Frankly I wonder when the Dow Jones Industrial Average will be updated to add AAPL. When (if) that happens, the opposite will happen: funds will mechanically buy up AAPL shares driving up the price.



    Anyone know when this sell off will kick in -- so far after opening around 336 the stock's hovering at 340.



    Will managers sell off immediately or over the course of the month?
  • Reply 7 of 26
    scottibscottib Posts: 381member
    Quote:
    Originally Posted by will2 View Post


    Isn't the Dow an average of 100 top companies on the NYSE? If so AAPL would have to jump boards for that to happen and I think that's unlikely.



    The Dow Industrial Average is not a part of NYSE. It has both NYSE- and NASDAQ-listed companies.



    http://en.wikipedia.org/wiki/Dow_Jon...age#Components
  • Reply 8 of 26
    Quote:
    Originally Posted by eh270 View Post


    No disclosure footnote on this story? I'd assume most of the AppleInsider staff own some AAPL ..



    AI is a blog. Get over it.
  • Reply 9 of 26
    aaarrrggghaaarrrgggh Posts: 1,608member
    Quote:
    Originally Posted by JakeBarnes View Post


    Anyone know when this sell off will kick in -- so far after opening around 336 the stock's hovering at 340.



    Will managers sell off immediately or over the course of the month?



    A managed fund would sell opportunistically, but a pure index fund would sell immediately. (Of course, they would likely sell to themselves if it presented a buying opportunity for another fund, so not all shares would be traded on the open market.



    Institutional ownership is 66%, which is pretty flat over the last 5 years, despite the weighting on the NASDAQ. I doubt this will be a big hit; nothing compared to the impact of going in or out of the S&P 500.
  • Reply 10 of 26
    Quote:
    Originally Posted by will2 View Post


    Isn't the Dow an average of 100 top companies on the NYSE? If so AAPL would have to jump boards for that to happen and I think that's unlikely.



    And you said you bought AAPL at $15? I call bullshit. You don't even know the dow jones index...how would anyone believe you. Dow jones has 30 components and not all on nyse. Idiot.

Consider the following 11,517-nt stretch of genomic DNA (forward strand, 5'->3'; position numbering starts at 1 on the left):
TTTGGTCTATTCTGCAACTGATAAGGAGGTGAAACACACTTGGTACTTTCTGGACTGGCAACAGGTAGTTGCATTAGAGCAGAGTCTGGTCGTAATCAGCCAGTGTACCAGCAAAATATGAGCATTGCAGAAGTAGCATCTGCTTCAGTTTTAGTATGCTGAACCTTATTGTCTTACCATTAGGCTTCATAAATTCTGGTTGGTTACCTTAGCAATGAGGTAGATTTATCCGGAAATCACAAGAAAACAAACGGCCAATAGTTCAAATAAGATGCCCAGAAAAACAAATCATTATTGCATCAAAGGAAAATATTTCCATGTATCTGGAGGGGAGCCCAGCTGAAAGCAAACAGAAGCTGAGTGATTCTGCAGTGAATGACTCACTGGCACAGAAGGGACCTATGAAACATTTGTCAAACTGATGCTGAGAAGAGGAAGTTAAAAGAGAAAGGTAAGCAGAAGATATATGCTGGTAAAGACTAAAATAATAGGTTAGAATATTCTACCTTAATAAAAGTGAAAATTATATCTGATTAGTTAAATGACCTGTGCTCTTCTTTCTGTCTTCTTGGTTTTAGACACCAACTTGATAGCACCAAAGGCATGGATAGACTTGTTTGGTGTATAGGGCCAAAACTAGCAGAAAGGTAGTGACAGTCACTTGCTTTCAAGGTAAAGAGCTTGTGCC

• Reply 11 of 26
    Quote:
    Originally Posted by will2 View Post


    Isn't the Dow an average of 100 top companies on the NYSE? If so AAPL would have to jump boards for that to happen and I think that's unlikely.



    The Dow Jones Industrial Index is 30 stocks, they also have a transportation index and there are other lists. The Industrials Index is the most followed number... The averages are not done to maximize the "top" stocks, but to give a barometer for the broader market, hence listing and delisting of new stocks over the years. GE is the only company on the original list that is still there today (see Dow Wiki).



    Apple (who is only on the NASDAQ) at one point was offered to move to the NYSE and declined. I don't remember all the financial reasons why they declined at the time (I couldn't drum up a source, sorry).
  • Reply 12 of 26
    damn_its_hotdamn_its_hot Posts: 1,197member
    Quote:
    Originally Posted by Steveafb View Post


    And you said you bought AAPL at $15? I call bullshit. You don't even know the dow jones index...how would anyone believe you. Dow jones has 30 components and not all on nyse. Idiot.



    You don't have to know the f-ing index - or anything else as far as that goes. I bought at $18.50 (the second time) cause I had been kicking myself since 84 for not buying then . I made myself a promise that if it ever got close again I would buy. It slipped lower before it started rising but I held cause I was in long.



    I call BS on you. Sounds like someone that has missed pulling the trigger more than once and is a little jealous of those of us that bought early and been in for the show!
  • Reply 13 of 26
    damn_its_hotdamn_its_hot Posts: 1,197member
    Quote:
    Originally Posted by eh270 View Post


    No disclosure footnote on this story? I'd assume most of the AppleInsider staff own some AAPL ..



    Why? Do you think all journalist own stock in everything they report on? That would would be some wild stuff!
  • Reply 14 of 26
    bosoxbosox Posts: 20member
    aapl has been a great cash cow for me the last 8 years. BUY HOLD sell a little--> buy a little---> book profits.. rinse and repeat.